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About Omaha daily bee. (Omaha [Neb.]) 187?-1922 | View Entire Issue (May 24, 1918)
BEST OF ALL COLORED COMICS FOR YOUNG AND OLD WITH THE SUNDAY BEE
VOL. XLVII NO. 292.
t; . OMAHA, FRIDAY MORNING, MAY 24, 1918 12fAGES
- ' " ' " -! '- ' "" ' ' ; : : : ; : 1 ; ': ' " v ' ' ;-v'
LEAVE AFTER BIG
Farewell Banquet Tendered Heroes by Chamber of Com
merce Following a Day of Hospitality, Parade and
i Inspiring Speeches; Major Osterrieth Tells of
Valorous Deeds of Tourists.
Omaha last nighj at 8 o'clock bid a hearty farewell to 336
Belgian officers and troops who had been the guests of the city
during 11 hours of the day. It was a fitting climax Jo a day of
entertainment, sight-seeing tours, parade, luncheons and din
ner, all of which they shared in.
That Omaha again came to the front as a hospitable city
that knows how to entertain visitors was confirmed by each and
every one in the big party.
The visitors left with a smile and a
"thank you" that fully repaid for the
elaborate plans that had been made
for their day's visit. , '
The visitors were entertained at
dinner at 6 o'clock Thursday night by
the Chamber of CommerceAmong
the speakers were Major Osterrieth,
Mayor Smith and Howard Baldrige,
who was toastmaster.
Address by Mr. Baldrige.
: In the opening address Mr. Baldrige
said :.. ,
- ''My only wish is that every man
here codld understand the English
language that he might know our
feelings toward you. We have heard
of Thermopylol, of Waterloo and of
Gettysburg, but none of these are of
greater moment than the battle of
Liege, Natnur and others where you
so bravely fought to stem the onrush
of the Huns.
' "The world is prone to pay homage
to you and will never cease to be
praise the bravery of the men who
' fought not for Belgium alone, but for
the whple world.
"We Americans have made a vow
that whatever comes we will spend.
every dollar and shed our last drop of
blood, if necessary, in order that
Belgium shall be redeemed and re-
made. I J!" . Vf f 'v-
' " Mayor Smith 'Talks; 1 V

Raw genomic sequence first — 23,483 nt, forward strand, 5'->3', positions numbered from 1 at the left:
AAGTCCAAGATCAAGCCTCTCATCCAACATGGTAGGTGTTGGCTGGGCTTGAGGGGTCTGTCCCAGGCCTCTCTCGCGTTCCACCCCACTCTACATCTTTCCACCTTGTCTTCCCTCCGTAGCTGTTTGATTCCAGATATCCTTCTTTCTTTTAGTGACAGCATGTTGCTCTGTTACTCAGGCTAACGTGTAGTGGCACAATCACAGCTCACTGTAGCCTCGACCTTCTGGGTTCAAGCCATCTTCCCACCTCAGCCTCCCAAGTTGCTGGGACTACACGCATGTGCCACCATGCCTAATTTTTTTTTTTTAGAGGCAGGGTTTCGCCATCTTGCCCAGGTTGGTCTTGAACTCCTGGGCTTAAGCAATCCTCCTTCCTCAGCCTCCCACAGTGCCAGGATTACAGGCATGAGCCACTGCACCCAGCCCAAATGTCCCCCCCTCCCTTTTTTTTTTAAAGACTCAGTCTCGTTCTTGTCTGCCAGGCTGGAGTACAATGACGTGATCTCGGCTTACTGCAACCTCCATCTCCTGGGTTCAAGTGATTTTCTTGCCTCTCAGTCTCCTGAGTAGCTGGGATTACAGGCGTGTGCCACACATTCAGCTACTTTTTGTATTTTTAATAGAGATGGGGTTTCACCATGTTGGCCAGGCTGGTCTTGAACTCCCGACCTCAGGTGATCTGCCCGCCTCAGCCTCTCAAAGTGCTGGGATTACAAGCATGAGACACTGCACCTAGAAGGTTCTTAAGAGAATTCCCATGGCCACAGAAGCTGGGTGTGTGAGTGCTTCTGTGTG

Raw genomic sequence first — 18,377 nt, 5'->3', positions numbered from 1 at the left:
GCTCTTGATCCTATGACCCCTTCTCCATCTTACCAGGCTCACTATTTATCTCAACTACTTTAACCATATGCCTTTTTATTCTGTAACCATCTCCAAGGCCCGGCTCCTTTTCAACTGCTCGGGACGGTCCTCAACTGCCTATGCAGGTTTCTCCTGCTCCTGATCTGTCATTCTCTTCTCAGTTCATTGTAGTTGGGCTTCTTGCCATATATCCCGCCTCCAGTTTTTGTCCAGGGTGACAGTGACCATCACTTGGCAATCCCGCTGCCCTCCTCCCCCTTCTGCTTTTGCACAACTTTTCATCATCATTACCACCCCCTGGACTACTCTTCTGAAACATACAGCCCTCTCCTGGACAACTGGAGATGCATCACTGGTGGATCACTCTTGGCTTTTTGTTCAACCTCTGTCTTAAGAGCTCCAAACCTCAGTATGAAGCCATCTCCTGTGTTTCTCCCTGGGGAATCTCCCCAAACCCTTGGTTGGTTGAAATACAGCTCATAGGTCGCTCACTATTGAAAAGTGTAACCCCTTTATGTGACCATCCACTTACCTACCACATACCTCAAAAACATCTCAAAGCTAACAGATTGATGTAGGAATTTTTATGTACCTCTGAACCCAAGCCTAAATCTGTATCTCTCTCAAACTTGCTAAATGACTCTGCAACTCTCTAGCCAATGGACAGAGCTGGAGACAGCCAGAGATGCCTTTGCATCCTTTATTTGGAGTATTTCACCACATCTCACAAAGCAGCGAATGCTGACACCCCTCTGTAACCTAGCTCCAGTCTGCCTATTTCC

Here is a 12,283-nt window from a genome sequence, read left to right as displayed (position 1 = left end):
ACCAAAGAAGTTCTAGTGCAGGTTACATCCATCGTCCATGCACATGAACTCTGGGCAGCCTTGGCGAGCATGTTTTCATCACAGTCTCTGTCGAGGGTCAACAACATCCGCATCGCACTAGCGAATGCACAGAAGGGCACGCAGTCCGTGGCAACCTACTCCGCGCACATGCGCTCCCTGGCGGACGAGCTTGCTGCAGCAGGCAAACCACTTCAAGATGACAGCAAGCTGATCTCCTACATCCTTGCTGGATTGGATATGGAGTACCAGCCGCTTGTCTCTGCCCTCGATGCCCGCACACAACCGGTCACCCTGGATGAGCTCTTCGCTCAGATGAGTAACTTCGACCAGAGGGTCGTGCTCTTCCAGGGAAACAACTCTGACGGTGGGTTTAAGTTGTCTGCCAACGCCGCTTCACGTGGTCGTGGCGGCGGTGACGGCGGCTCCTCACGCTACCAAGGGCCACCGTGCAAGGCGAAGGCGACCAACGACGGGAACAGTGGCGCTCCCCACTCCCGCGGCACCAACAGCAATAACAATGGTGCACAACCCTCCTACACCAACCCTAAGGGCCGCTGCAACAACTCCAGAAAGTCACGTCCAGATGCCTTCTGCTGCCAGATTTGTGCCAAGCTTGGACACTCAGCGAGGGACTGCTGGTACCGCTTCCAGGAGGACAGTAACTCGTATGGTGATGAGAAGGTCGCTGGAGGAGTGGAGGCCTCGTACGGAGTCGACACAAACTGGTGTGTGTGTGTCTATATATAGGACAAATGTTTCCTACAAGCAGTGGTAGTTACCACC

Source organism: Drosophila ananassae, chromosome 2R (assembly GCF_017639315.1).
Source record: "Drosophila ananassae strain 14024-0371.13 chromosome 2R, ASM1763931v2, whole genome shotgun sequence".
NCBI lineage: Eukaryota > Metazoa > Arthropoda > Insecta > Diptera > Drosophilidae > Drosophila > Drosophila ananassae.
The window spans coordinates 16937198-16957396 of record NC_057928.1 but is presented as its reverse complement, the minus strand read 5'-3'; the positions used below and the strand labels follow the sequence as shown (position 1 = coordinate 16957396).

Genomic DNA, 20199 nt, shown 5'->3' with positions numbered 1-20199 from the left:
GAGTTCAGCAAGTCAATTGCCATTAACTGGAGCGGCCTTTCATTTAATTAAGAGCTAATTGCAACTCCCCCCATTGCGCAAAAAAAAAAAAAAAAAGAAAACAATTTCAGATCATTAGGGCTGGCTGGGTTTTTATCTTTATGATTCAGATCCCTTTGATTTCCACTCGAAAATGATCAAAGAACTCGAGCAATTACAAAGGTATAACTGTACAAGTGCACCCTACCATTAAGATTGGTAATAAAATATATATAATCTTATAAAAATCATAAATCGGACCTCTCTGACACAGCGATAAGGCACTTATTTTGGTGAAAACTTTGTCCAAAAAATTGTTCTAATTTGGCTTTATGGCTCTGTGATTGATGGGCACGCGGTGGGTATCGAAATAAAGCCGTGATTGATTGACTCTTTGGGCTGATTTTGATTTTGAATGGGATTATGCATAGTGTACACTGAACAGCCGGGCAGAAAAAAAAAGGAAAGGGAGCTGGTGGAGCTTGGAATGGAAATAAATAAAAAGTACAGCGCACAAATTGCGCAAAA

"You are welcome on this soil.
Whatever we have is yours. We pray
you Godspeed in your home-going
and in.the victory which shall come to
Mr. Baldrige then called upon
Mavor Smith, who responded with an
address of welcome and good fellow
ship that expressed the feelings of the
city for which he spoke. Dr. E. De
lanney of Fort. Crook then spoke in
Preceding the dinner. E. S. Siebert
. and Misses Alegra Fuller, Ruth Gor
.don, Eleanor Lockie, Florence Ells
worth, accompanied on the piano by
Mrs.- Athea Hill, all pupils of the
Millie Ryan studio, sang "America"
and the "Marseillaise," and also sang
during the dinner at frequent inter
vals. Major Leon Osterrieth, chief of the
Belgian military mission in the United
States and in charge of the party, in
his address expressed the gracious
manner in which Omaha's efforts
toward the entertainment of the party
was received. His address was one
of the big features of the day.
- Speaks for Belgian Mission.
Major Osterrieth said in part:
"I thank you from my heart for
your kind invitation to visit your city
and for the cordial welcome you have
given us. I thank you on-behalf of
the British, French and Italian offi
cers as well as on behalf of the four
"Blue Devils," all of whom have
crossed the great American continent
to greef and welcome our troops re
turning from Russia. I also thank you
in the name of the Belgian officers,
(Continued on race Two, Column Two.)
For Nebraska Clearing and some
what cooler in west; showers in east
portion Friday; Saturday fair, cooler
in east. . '
; " CompanttTO. Local Board,
v 1911. 1917. 19H. 1915.
Hfghest yesterday ....63 tf 79 72
: Lowest yesterday ....t3 44 61 57
Mean temperature ...6S 6 .64 64
Precipitation 12 .00 .00 .04
' Temperature and precipitation departures
, from the normal:
Normal temperature 65
Deficiency for the day ...7
Total excess since March 1, 1&18-. . . . . 3.76
Normal precipitation 13 inch
Deficiency for. the day.......... .01 Inch
Total rainfall since March 1....3.01 inches
pendency since Mareh 1, 1118.. 4. 61 Inches
Excess for cor. period. HIT.... .31 Inch
. Deficiency for cor. period, 1916.. 2 IS inches
j Beporte From Stations at 7 P. M.
Station. ' State of Temp. High- JUtn
. Weather 7 p.m. est fall.
Cheyenne, cloudy 72 74 .00
Davenport, cloudy ....... 64 " 70 . .00
Denver, cloudy ...... .'.76 " 7 ' .00
Des Moines," cloudy ....60 ..66. " .06
Dodge City,' cloudy ....86 , ' . .02
Lander, pt. cloudy ....74 76 .00
North Platte, pt. cloudy 72 . 74 .01
Omaha, cloudy 63 . 6V " .12
Ra-tild City, rain 74 7 T-
8anta F. cloudy .76 76 .00
' MieiMdan. "ctoudy "74 74 ' ". .00
Sioux City, cloudy 60 62 .16
Valentine, cloudy ' ..64 ". 66 '.66